How I Wasted My 20s

Travis Kassab Avatar


I wasted my 20s because I turned my back on real magic and settled for an illusion instead. The illusion that entertained me for a decade was that there was somewhere definite I was going and that I was making progress towards it.

What can I say? I found myself directionless in an uncertain world. What I wanted was vague to me and I didn’t know if it could be grasped, so I became impatient and manufactured what I thought I wanted. This was my way of outsmarting life – to deliberately create direction for myself. But now I see I never had direction, I just created the illusion that I did.

What was I supposed to do? I didn’t believe direction could appear on its own. Only real magic could make something appear from thin air like this, and I didn’t believe in real magic at the time. I lived in a world where, for anything to happen, plans must be made and action must be taken. It’s strange that I could consider myself so grounded in reality, yet at the same time, be so mesmerized by an illusion.

The illusion took place in my mind. It was a personal magic show because I was both the spectator and the magician. Nothing was wrong with the show. As a spectator, I have been sufficiently entertained. But, in seeing the same show over and over again, I have begun to see the sleight-of-hand and can no longer suspend disbelief. So, like a bad magician does, I will now reveal my act. Here’s a step-by-step guide for how to delude yourself perform this trick.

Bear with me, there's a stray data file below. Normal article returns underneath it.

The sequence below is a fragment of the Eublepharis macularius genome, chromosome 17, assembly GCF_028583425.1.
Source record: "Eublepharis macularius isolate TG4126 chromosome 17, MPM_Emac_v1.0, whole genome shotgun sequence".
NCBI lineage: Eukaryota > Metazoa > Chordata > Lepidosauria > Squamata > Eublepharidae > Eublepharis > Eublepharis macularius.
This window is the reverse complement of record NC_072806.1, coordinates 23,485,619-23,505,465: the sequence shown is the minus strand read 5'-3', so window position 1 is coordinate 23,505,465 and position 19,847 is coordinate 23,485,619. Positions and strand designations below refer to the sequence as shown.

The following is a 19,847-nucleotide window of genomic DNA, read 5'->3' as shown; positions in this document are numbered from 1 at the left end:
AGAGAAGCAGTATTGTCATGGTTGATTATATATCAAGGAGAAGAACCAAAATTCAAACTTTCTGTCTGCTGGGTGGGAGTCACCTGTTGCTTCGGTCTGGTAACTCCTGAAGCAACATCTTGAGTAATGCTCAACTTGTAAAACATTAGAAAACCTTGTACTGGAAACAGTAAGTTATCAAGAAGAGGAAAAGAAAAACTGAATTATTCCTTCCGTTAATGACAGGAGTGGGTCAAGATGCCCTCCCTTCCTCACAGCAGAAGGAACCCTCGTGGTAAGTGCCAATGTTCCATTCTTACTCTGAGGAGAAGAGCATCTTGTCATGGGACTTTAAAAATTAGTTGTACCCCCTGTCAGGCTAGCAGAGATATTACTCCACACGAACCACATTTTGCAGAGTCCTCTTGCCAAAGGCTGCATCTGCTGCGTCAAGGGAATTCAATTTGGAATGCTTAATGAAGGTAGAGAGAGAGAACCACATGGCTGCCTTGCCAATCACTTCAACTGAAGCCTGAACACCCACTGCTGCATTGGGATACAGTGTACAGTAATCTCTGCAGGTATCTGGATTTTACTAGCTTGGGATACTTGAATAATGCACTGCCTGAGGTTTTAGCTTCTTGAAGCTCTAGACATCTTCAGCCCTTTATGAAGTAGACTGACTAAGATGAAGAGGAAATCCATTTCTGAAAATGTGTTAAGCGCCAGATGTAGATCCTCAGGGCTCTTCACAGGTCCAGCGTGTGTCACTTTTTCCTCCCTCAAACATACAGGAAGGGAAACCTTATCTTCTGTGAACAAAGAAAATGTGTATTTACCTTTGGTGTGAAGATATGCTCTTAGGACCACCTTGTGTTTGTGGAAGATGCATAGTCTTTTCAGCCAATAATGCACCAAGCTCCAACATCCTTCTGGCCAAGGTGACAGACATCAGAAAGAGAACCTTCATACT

Magician pretending to think, but just wasting his 20s

Act I

First, reach into your mind. Tell yourself that you are reaching for the things you authentically want. But since the things you authentically want cannot be summoned on-demand, you instead use your mind to come up with good-sounding things you think you should want. This is the first sleight-of-hand, because the things you think you should want are things you don’t actually want. If you wanted them, you would not need to convince yourself. The things you actually want are self-evident to you, but you already know this so I digress.

Now pull these good-sounding things out of your mind and present them to the audience. Your friends and family will clap, and you might even believe for an instant that these good-sounding things are your own. 

Congratulations! You’ve created the illusion of direction in your life.

Act II

You could take a bow here. I wish I had. But the audience always cheers for more. They want a final act. What’s better than believing you have direction in your life is convincing yourself that you are making daily progress down that path. This is the illusion of progress.

Reach back into your mind. Tell yourself that you are reaching for an action plan that, if followed exactly, will get you what you say you want. But since such an action plan cannot be prescribed, use your mind to come up with a plausible-sounding action plan you think you should follow.